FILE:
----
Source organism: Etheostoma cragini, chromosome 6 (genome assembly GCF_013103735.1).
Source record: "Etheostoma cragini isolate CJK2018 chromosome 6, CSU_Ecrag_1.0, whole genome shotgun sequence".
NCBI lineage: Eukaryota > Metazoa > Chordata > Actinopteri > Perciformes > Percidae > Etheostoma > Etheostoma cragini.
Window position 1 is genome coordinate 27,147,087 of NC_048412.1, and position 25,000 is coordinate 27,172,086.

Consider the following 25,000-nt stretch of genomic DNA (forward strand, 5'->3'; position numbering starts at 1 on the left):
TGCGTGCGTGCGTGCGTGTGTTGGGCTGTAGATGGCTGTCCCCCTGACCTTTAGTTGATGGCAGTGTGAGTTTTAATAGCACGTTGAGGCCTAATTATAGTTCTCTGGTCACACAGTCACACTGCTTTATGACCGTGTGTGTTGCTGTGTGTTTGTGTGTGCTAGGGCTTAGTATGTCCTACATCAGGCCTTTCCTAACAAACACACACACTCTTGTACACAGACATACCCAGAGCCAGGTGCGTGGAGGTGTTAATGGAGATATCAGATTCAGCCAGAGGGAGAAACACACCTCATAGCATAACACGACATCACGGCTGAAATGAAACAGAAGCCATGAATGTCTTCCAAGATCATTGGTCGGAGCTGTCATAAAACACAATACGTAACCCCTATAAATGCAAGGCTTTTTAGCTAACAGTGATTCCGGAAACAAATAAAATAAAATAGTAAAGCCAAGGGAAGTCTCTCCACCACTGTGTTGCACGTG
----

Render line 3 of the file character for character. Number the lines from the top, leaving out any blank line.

NCBI lineage: Eukaryota > Metazoa > Chordata > Actinopteri > Perciformes > Percidae > Etheostoma > Etheostoma cragini.